In more recent cases, we have echoed the concerns regarding restrictive covenants that originally were articulated in Mitchel, explicitly recognizing both the private and the public interests implicated by these restraints on trade. For instance, in Solari Industries, Inc. v. Malady, 55 N.J. 571, 576, 264 A.2d 53, 56 (1970), we observed that public-policy considerations distinguish employee non-compete agreements from restrictions designed to protect the good will attendant to the sale of a business. We explained that although the latter are “freely enforceable,” the former will meet with judicial approbation only if they “simply protect[ ] the legitimate interests of the employer, impose[ ] no undue hardship on the employee, and [are] not injurious to the public.” Ibid. We subsequently reiterated that tripartite test, which expressly recognizes the public interest as distinct from the private concerns of the employer and employee. Ingersoll-Rand Co. v. Ciavatta, 110 N.J. 609, 628, 542 A.2d 879, 888 (1988); Karlin v. Weinberg, 77 N.J. 408, 411-12, 390 A.2d 1161, 1163-64 (1978); Whitmyer Bros., Inc. v. Doyle, 58 N.J. 25, 32, 274 A.2d 577, 580-81 (1971). As we recognized in Ciavatta, not least among the public-policy considerations is the desire to protect the consuming public from “naked restraints” on the marketplace posed by employer attempts to extinguish competition from a former employee. 110 N.J. at 635, 542 A.2d at 892.
This brief historical overview demonstrates that vindication of the public interest has consistently been at the heart of our interpretation of covenants-not-to-compete. More is at stake than merely the isolated subjugation of a single worker. Although the “undue hardship” prong of Solari, supra, takes that consideration into account, our jurisprudence, time and time again, has made clear that such restraints of trade implicate other, public interests. Such repeated instruction by the judiciary amounts to a clear mandate that overly restrictive covenants in restraint of future employment are in violation of New Jersey public policy.
Although the majority attempts to make much of this Court's rejection of the so-called “per se” rule in Solari, supra, 55 N.J. at 585, 264 A.2d at 60-61, it misconstrues the import of that holding. Ante 179 N.J. at 446-48, 846 A.2d at 608-09. Despite the majority's efforts to characterize Solari as a sea-change in our jurisprudence of non-compete agreements, it represents nothing of the sort. The majority's conclusion in that regard and its claim that I am somehow arguing restrictive covenants “are, or should be, per se illegal,” ante 179 N.J. at 447, 846 A.2d at 609, both appear to stem from a fundamental misunderstanding of the “per se” rule in pre-Solari case law.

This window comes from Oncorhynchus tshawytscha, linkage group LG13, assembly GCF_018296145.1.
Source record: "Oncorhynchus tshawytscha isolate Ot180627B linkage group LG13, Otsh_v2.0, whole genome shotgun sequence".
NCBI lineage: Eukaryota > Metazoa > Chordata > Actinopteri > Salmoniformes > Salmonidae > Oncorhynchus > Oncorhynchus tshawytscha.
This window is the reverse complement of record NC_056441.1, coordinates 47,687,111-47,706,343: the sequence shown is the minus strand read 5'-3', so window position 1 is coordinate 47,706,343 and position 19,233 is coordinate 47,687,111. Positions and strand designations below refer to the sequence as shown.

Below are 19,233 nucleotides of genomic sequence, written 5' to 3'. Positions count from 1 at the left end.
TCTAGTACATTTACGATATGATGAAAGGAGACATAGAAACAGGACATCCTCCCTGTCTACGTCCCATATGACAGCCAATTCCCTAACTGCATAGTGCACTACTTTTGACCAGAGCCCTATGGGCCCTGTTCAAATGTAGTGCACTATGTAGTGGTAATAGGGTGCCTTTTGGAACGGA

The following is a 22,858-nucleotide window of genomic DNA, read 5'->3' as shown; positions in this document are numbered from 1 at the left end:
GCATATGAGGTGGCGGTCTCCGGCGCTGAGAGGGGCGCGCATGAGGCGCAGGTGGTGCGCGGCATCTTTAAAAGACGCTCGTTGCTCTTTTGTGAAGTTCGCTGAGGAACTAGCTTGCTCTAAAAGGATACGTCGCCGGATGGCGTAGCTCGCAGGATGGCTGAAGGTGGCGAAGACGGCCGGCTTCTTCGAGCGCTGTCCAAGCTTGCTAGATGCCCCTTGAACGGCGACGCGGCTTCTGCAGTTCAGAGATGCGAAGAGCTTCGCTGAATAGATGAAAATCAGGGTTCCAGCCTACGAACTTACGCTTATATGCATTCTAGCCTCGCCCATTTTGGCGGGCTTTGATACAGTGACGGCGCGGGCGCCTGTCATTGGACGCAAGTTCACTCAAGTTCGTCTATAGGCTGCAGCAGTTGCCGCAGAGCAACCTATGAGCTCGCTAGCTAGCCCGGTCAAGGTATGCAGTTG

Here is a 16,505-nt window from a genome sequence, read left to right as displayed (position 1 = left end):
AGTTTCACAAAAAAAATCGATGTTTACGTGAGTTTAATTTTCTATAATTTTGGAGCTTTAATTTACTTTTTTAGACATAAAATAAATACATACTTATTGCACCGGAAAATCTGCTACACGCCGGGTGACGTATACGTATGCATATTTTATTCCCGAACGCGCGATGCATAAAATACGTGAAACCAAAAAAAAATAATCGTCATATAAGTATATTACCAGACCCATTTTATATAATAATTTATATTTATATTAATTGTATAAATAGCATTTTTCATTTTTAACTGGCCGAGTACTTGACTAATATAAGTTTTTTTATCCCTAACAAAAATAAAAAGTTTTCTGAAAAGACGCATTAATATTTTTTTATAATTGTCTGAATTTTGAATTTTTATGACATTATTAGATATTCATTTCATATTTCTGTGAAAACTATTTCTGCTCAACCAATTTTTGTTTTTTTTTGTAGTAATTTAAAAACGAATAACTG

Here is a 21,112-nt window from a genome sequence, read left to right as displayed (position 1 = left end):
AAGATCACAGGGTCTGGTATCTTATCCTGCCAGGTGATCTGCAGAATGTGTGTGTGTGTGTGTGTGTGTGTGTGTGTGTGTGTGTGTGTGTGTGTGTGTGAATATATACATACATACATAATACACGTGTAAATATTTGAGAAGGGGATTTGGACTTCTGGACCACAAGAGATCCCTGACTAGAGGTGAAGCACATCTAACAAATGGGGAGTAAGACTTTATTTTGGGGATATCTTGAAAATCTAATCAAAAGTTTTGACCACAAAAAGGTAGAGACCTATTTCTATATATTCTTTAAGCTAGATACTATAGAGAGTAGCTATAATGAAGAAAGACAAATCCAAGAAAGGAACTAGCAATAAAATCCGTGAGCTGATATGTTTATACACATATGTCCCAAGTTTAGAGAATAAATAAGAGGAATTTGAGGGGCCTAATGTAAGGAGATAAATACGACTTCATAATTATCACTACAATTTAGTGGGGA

The majority's gloss notwithstanding, non-compete agreements were not as a general rule “per se void” prior to Solari. Instead, the per se rule concerned specifically the severability of non-compete agreements that were found to be unenforceable as written. 55 N.J. at 583, 264 A.2d at 59-60. Prior to Solari, the courts of this State generally refused to reform and enforce such agreements to the extent that they otherwise might be reasonable. Id. at 583-84, 264 A.2d at 59-60. In other words, if an employer failed to draft an agreement enforceable on its face, courts usually would not reform such a contract, even though a particular non-compete arrangement might be reasonable if enforced on terms less restrictive than as written. Id. at 583, 264 A.2d at 59-60. Rather than re-write the contract for the parties, courts usually considered the inartfully drafted agreement to be void per se. Ibid. In Solari, however, we held that if an employer could demonstrate that its legitimate business interests would be protected, no undue harm would be visited on the employee, and that the public interest would not otherwise be injured, such a covenant would be enforced to the extent reasonable in time and space, despite the fact that it had been drafted in broader, unenforceable terms. Id. at 585, 264 A.2d at 60-61.
So understood, Solari does not represent a bold departure from prior case law treating non-compete agreements. Covenants not to compete were enforceable prior to our decision in that case. See, e.g., Mandeville, supra, 42 N.J.Eq. at 189-90, 7 A. at 38-39 (1886 opinion instructing that non-compete agreements will be enforced if limited to restrictions necessary to protect interests of obligee and not so restrictive that they interfere with public interest). Solari merely extended the concepts of severability and reformation of contract to non-compete agreements. Most tellingly, however, neither Solari nor our subsequent cases removed the burden from the employer to demonstrate the reasonableness of non-compete agreements. And that burden continues to fall squarely on employers precisely because of the continuing public-policy concerns engendered by these restraints on trade.